WE’VE SUPPORTED the green building movement since, well, before it was identified as such. That is to say, we’ve advocated initiatives that would save water in plumbing systems and conserve fuel in heating systems for several years.
We’ve consistently been behind these measures for two reasons:
- They’re the right thing to do. Designing, manufacturing and installing water-conserving plumbing products and energy-efficient heating and cooling equipment addresses not only our needs today but also safeguards natural resources for future generations.
- Contractors can make a buck by marketing and installing these products. Many plumbing contractors, for example, have seen significant business in changing out older model toilets with 1.6-gpf fixtures; also, a number of heating contractors have done a great job marketing the energy efficiency of radiant systems.
Still, we’ve spoken with more of you who would agree with point No. 1 above than would go along with No. 2. This seems to be particularly true on the nonresidential side of the business.
From what we’ve been hearing, the profits aren’t any better on so-called green buildings than they are on other projects. And the number of these green jobs hasn’t made a big impact on many of your businesses. When we’ve published stories on green construction issues in CONTRACTOR, the response from you hasn’t exactly been deafening.
That’s too bad, because here’s a third reason that we think you should support green building initiatives:
- Taking a leadership position in the green building movement would help to boost the image of our industry. Protecting our natural resources through the building systems that you design and install is an important issue where you have much to offer in the way of practical experience and advice.
This idea came up most recently in a conversation that we had with a plumbing contractor who belongs to the Mechanical Contractors Association of America. Like incoming MCAA President Stanley Berger, this contractor is perplexed by the poor image that many contractors seem to have — both of themselves and in the eyes of others.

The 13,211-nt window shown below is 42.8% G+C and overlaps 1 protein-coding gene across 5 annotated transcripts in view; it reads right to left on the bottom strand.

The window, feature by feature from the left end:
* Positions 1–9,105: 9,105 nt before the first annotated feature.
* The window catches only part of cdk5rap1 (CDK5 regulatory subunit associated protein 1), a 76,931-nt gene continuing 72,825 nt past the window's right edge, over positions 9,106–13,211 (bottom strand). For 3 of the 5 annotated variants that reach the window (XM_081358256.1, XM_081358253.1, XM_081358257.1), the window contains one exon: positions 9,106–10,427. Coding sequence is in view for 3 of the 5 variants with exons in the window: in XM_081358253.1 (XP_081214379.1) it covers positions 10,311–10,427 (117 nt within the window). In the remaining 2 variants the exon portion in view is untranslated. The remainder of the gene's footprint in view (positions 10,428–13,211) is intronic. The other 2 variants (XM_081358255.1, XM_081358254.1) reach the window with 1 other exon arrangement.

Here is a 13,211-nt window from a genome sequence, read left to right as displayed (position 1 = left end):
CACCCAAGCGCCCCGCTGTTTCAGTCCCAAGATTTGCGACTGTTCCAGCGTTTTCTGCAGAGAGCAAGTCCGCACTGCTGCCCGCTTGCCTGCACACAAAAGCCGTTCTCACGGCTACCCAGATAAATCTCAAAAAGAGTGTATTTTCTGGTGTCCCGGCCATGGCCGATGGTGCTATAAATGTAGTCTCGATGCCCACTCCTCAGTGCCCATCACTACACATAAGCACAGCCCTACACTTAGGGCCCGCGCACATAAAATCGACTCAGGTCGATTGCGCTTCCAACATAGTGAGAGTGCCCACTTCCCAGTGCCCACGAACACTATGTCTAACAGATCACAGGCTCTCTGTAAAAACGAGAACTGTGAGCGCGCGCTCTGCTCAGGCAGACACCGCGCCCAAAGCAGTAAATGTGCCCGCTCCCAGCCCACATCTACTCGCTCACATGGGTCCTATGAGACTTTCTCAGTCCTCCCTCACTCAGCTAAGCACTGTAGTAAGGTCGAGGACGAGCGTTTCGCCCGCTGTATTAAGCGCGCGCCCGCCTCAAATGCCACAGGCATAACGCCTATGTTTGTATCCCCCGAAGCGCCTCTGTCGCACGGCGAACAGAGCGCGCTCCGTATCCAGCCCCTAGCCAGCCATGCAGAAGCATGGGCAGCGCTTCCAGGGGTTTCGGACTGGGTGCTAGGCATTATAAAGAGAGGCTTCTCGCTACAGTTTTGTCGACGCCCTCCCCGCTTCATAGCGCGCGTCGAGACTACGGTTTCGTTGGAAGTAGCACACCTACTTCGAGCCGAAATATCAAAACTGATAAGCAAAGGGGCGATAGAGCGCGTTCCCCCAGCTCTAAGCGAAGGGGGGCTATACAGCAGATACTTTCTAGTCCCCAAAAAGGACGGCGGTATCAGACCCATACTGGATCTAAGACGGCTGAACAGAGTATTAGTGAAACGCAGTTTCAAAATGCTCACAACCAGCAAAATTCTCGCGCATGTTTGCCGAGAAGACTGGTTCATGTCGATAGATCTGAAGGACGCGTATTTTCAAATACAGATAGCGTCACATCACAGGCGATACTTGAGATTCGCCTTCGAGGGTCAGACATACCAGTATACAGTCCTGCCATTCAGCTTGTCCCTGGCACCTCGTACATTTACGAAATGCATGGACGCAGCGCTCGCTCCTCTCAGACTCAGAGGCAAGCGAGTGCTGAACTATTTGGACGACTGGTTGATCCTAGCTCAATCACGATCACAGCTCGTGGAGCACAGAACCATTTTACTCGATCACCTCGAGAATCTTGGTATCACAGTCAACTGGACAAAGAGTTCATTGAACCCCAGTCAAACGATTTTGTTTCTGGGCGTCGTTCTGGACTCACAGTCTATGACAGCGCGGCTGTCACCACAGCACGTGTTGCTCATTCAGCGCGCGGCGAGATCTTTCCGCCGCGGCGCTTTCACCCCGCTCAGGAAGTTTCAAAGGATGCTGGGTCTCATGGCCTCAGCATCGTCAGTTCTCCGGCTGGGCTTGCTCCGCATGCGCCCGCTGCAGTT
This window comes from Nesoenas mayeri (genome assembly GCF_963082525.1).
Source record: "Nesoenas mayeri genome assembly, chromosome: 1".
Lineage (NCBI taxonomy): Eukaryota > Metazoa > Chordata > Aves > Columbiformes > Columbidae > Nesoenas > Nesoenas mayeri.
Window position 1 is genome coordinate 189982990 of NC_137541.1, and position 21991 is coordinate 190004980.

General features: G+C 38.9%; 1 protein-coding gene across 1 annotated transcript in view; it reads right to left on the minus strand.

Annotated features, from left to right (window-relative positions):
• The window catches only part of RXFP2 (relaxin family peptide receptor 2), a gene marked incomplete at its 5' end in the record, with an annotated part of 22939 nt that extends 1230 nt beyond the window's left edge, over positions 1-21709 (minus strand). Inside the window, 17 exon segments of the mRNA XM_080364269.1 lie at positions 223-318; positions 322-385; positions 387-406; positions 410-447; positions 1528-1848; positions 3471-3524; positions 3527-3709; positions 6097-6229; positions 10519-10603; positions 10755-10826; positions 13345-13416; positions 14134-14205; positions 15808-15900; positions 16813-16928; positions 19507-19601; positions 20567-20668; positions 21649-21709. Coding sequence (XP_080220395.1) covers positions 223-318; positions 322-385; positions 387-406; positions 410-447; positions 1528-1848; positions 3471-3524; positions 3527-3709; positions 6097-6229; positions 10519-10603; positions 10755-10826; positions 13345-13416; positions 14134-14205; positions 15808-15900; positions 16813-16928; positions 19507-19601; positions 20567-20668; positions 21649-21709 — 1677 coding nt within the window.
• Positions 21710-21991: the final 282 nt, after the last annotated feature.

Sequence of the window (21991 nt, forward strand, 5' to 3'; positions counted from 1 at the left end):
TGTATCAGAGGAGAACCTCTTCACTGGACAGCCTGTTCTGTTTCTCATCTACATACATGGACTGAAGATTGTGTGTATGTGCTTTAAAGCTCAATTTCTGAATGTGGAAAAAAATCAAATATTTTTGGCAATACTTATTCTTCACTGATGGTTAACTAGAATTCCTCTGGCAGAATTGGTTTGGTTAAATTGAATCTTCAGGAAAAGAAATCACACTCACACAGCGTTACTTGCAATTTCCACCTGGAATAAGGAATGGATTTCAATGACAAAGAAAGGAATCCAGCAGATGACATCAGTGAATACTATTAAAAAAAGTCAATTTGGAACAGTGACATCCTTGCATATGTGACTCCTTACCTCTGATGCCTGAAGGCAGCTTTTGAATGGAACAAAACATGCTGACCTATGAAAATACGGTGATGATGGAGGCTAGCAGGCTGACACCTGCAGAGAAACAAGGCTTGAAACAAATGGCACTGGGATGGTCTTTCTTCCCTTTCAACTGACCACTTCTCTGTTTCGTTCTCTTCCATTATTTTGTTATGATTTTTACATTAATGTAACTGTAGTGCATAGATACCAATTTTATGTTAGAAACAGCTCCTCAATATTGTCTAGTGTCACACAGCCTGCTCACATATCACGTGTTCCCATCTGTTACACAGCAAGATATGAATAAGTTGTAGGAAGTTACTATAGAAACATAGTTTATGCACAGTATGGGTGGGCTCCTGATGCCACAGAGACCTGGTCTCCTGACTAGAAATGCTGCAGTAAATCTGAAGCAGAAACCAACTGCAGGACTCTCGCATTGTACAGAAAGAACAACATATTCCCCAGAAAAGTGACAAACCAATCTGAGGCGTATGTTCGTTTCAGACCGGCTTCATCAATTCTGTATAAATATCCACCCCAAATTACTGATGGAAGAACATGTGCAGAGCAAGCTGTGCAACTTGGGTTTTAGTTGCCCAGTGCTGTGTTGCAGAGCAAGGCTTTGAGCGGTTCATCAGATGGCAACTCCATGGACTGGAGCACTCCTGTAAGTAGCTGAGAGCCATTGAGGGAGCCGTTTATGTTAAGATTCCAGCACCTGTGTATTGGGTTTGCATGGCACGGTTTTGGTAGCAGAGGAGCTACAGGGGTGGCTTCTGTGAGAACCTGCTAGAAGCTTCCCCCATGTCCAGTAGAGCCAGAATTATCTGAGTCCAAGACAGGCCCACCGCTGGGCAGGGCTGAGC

Berger says that contractors should feel better about themselves and what they do for a living. Similarly, he says that people outside the industry should view contracting as a worthwhile endeavor with tremendous opportunities for individuals to grow.
The contractor we spoke with agrees with all that, and he sincerely believes that plumbing contractors protect the health and safety of the nation by providing clean water and helping to control the spread of disease. So, what’s the problem attracting people to our industry?
This is a critical question for contractors to answer. To meet their own projections for revenue growth, two-thirds of contractors in a recent survey of the construction industry say they would hire additional employees. At the same time, 65% say hiring quality employees is their greatest challenge.
Since contractors already possess the expertise to install systems that conserve water and fuel as well as utilize renewable energy sources such as solar, the question then becomes why don’t contractors take a leadership position on green building issues? It would be interesting to see if such advocacy would capture the imagination of people who otherwise might not pay attention to the PHCP business.
The green building movement now appears to be mostly in the hands of engineers, manufacturers and politicians in this country. The question that the plumbing contractor put to us is this: How do contractors get a place at the table? In other words, what do contractors have to offer that will make others pay attention to what they have to say?
That’s a good question, and the answer likely has to do with your real-world experience of what can be achieved by constructing more environmentally friendly buildings. What’s intriguing is the potential impact that you can have on yet another issue that affects the welfare of so many people.